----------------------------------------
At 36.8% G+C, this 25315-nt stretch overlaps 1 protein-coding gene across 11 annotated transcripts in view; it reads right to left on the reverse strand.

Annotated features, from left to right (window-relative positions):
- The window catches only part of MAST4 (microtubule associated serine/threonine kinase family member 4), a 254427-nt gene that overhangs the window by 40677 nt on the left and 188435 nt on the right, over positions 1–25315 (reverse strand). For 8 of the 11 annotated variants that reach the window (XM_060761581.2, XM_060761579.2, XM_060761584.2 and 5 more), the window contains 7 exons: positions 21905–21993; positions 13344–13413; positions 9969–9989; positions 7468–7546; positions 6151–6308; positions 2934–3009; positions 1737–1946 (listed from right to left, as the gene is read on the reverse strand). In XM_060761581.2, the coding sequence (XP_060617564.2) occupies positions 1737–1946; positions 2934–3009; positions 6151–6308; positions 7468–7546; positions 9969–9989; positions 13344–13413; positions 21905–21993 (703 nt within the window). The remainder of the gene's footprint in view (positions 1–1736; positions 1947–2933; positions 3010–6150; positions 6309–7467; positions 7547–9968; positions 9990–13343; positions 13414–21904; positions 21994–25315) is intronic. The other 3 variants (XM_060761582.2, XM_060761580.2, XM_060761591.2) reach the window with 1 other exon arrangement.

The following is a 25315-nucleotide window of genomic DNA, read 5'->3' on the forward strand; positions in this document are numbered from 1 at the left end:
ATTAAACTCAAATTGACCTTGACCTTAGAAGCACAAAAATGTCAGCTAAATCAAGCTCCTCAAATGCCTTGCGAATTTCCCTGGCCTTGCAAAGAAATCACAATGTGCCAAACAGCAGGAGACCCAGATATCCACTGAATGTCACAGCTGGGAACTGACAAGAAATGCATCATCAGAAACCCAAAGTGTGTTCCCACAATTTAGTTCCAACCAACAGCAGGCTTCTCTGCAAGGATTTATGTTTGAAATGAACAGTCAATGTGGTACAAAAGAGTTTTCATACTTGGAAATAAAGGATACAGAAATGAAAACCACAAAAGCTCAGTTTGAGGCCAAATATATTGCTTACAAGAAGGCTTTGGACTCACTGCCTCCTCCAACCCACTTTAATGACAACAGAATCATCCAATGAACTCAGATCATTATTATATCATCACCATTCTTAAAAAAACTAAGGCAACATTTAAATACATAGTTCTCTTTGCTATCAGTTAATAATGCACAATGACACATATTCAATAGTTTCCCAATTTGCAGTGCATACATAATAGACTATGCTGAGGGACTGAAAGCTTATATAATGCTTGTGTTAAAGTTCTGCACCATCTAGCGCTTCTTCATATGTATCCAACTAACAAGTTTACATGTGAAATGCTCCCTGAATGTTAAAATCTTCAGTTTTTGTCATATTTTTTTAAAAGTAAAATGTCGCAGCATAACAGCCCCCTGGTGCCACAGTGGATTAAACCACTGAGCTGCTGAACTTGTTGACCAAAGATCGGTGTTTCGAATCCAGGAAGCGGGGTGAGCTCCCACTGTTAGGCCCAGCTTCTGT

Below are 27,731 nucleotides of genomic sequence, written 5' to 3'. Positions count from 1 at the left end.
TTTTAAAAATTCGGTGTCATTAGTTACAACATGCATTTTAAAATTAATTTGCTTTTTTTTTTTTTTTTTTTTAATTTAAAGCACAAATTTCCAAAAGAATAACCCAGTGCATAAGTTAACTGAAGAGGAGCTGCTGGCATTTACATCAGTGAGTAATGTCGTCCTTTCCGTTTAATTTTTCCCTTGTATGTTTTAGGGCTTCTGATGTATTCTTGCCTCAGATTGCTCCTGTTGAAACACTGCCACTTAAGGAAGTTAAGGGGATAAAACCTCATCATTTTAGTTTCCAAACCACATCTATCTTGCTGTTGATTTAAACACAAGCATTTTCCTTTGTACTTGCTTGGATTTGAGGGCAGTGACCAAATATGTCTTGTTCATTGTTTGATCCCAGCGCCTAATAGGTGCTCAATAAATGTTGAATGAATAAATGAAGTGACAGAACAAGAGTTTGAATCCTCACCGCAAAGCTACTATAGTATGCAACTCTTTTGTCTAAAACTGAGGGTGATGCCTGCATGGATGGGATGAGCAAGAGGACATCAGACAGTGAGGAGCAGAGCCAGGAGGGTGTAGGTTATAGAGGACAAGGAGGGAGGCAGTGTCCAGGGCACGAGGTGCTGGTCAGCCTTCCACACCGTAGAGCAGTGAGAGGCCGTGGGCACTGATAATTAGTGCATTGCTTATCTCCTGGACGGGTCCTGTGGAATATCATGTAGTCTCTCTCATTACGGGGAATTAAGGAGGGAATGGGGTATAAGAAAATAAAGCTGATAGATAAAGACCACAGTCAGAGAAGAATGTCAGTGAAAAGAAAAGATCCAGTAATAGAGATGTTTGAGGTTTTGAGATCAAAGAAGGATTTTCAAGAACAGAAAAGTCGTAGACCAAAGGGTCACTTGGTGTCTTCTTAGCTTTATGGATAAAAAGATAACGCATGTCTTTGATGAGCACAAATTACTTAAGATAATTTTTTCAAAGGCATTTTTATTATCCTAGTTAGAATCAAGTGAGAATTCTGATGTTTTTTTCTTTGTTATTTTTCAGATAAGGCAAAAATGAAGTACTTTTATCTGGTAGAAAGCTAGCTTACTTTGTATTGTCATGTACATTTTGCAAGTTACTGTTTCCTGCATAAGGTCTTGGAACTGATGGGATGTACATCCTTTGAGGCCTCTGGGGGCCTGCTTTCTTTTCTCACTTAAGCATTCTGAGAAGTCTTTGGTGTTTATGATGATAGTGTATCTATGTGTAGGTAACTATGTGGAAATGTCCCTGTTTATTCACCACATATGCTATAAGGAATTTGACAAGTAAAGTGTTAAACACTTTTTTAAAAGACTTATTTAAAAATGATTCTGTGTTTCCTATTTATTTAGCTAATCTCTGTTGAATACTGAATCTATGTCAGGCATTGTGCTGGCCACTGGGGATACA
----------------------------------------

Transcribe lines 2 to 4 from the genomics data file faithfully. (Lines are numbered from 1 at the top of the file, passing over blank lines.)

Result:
Annotated features, from left to right (window-relative positions):
- The window catches only part of MAST4 (microtubule associated serine/threonine kinase family member 4), a 254427-nt gene that overhangs the window by 40677 nt on the left and 188435 nt on the right, over positions 1–25315 (reverse strand). For 8 of the 11 annotated variants that reach the window (XM_060761581.2, XM_060761579.2, XM_060761584.2 and 5 more), the window contains 7 exons: positions 21905–21993; positions 13344–13413; positions 9969–9989; positions 7468–7546; positions 6151–6308; positions 2934–3009; positions 1737–1946 (listed from right to left, as the gene is read on the reverse strand). In XM_060761581.2, the coding sequence (XP_060617564.2) occupies positions 1737–1946; positions 2934–3009; positions 6151–6308; positions 7468–7546; positions 9969–9989; positions 13344–13413; positions 21905–21993 (703 nt within the window). The remainder of the gene's footprint in view (positions 1–1736; positions 1947–2933; positions 3010–6150; positions 6309–7467; positions 7547–9968; positions 9990–13343; positions 13414–21904; positions 21994–25315) is intronic. The other 3 variants (XM_060761582.2, XM_060761580.2, XM_060761591.2) reach the window with 1 other exon arrangement.

The following is a 25315-nucleotide window of genomic DNA, read 5'->3' on the forward strand; positions in this document are numbered from 1 at the left end: